41 U/L

4–30 U/L

Lactate dehydrogenase

402 U/L

109–216 U/L

Alkaline phosphatase

192 U/L

107–330 U/L


19 U/L

<70 IU/L


0.79 mg/dL

0.63–1.03 mg/dL


137 mEq/L

136–148 mEq/L


4.1 mEq/L

3.6–5.0 mEq/L


113 mg/dl

70–109 mg/dl

B-type natriuretic peptide

107 pg/mL

<20 pg/mL

Urinary protein



Urinary occult blood



Urinary nitrite



Urinary white blood cell

20–29/high-power field


Urinary red blood cell

50–99/high-power field


Fig. 2
Fig. 2

Chest radiograph, showing no infiltrative shadows

Fig. 3
Fig. 3

Contrast-enhanced computed tomography scan, revealing multiple large prostatic abscesses (red arrows). In sequence from (a) to (d), the images are sliced from the head side to the foot side

After consulting a urology specialist about drainage or surgical treatment, we decided to treat with antimicrobial agents alone because the patient was receiving dual-antiplatelet therapy and discontinuation is very high risk for in-stent thrombosis. We administered IV meropenem (1 g every 12 h) and amikacin (200 mg every 12 h) for 2 days, and then changed to levofloxacin (750 mg per day) based on drug sensitivity. Blood cultures were negative on the 10th day after onset of fever and shaking chills, while contrast-enhanced computed tomography showed the abscess was decreasing on the 17th day. The patient was discharged on the 27th day of hospitalization. He had in total 6 weeks of antimicrobial therapy, and showed remarkable recovery. We continue to see this patient regularly at our clinic, and he has been in good health for more than 3 years.


We experienced a case of prostatic abscess in a patient hospitalized for STEMI. In such patients, UTI is a frequent complication, whereas prostatic abscess is very rare. To the best of our knowledge, this is the world’s first reported case of prostatic abscess in an immunocompetent patient with STEMI.

Prostatic abscess is thought to occur as a consequence of inadequately treated acute bacterial prostatitis [2]. In recent years, prostatic abscess has rarely been reported due to the widespread use of antibacterial agents. Furthermore, it has been noted that only 2.7 % of cases of acute bacterial prostatitis will develop into prostatic abscess [3]. Based on the fact that acute bacterial prostatitis is diagnosed in approximately 0.5 to 2.5 % of patients with prostate symptoms [4], we can assume that prostatic abscess accounts for a very small percentage of all UTIs.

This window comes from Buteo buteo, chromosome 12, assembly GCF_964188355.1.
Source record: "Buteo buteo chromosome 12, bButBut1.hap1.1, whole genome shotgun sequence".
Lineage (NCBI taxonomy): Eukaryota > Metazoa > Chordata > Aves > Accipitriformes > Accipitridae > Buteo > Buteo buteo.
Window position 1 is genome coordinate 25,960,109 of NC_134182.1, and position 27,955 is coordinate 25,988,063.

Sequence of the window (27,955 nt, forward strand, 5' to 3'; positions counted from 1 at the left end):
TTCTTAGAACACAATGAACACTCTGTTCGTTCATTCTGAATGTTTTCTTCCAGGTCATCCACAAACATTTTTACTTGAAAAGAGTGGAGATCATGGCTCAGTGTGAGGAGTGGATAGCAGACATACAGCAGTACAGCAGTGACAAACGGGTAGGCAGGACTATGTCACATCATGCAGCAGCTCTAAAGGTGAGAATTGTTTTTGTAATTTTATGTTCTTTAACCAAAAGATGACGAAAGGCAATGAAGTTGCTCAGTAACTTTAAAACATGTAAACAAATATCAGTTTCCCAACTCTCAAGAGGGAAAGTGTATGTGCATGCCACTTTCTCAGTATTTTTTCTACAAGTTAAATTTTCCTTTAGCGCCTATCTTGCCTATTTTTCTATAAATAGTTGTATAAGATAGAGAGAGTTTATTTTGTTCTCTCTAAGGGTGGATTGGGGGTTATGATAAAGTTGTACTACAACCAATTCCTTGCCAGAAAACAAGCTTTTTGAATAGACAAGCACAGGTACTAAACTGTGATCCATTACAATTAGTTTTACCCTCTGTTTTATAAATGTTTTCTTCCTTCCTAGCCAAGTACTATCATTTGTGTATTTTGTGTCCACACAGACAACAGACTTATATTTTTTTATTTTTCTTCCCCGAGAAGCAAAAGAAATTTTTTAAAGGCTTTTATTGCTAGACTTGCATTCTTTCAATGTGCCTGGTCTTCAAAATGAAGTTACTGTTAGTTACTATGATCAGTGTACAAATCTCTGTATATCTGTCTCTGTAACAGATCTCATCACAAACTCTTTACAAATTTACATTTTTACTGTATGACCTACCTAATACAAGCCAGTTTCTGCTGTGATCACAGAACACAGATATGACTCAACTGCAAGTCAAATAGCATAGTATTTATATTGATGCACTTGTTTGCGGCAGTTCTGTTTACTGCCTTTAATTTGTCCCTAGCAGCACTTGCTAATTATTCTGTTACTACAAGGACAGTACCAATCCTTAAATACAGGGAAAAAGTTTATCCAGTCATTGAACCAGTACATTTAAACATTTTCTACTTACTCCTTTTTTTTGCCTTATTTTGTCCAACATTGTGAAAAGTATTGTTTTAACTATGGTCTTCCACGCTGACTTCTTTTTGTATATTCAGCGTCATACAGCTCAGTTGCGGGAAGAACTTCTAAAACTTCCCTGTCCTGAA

The most common pathogen associated with prostatic abscess is Escherichia coli. However, unusual pathogens, such as Staphylococcus aureus, Pseudomonas aeruginosa, Mycobacterium tuberculosis, and Candida, also have been reported [5, 6]. Prostatic abscess usually occurs in immunosuppressed patients with such conditions as diabetes mellitus, chronic renal failure, hemodialysis, cancer, cirrhosis, or human immunodeficiency virus infection [710]. Other predisposing factors include indwelling bladder catheter, instrumentation of the lower urinary tract, bladder outlet obstruction, and biopsy of the prostate [710]. In the present case, the patient was not immunosuppressed. Therefore, the indwelling bladder catheter at the time of emergent PCI for STEMI was recognized as the main cause of his prostatic abscesses.

Currently, drug-eluting stents are commonly used in PCI for acute myocardial infarction. Such patients should receive dual-antiplatelet therapy after drug-eluting stent implantation. In the present case, prostatic abscess drainage, which should be done in many cases, was not performed because the patient was receiving dual-antiplatelet therapy. Because patients who undergo PCI usually receive dual-antiplatelet therapy, they have a higher risk of hemorrhagic complications with drainage or surgical treatment for an abscess. Thus, it is important to avoid unnecessary indwelling bladder catheters, or to promptly remove those that are no longer required, so that patients can avoid development of prostatic abscess. Furthermore, for all the patients, unnecessary invasive instrumentation should be avoided or limited as much as possible to diminish the risk of infections.


In conclusion, we described the world’s first reported case of prostatic abscess in an immunocompetent patient STEMI. Such patients usually have a higher risk with drainage due to receiving dual-antiplatelet therapy. Early removal of indwelling bladder catheters is important to avoid development of prostatic abscess. Unnecessary invasive instrumentation should be avoided or limited to diminish the risk of infections.


Written informed consent was obtained from the patient for publication of this Case report and any accompanying images. A copy of the written consent is available for review by the Editor of this journal.





percutaneous coronary intervention


ST-elevation myocardial infarction


urinary tract infection




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Authors’ Affiliations

Department of Internal Medicine, Kyotambacho Hospital, Kyotambacho, Kyoto, Japan
Division of Community Medicine and Career Development, Kobe University Graduate School of Medicine, Kobe, Japan


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© Kadoya and Kenzaka. 2016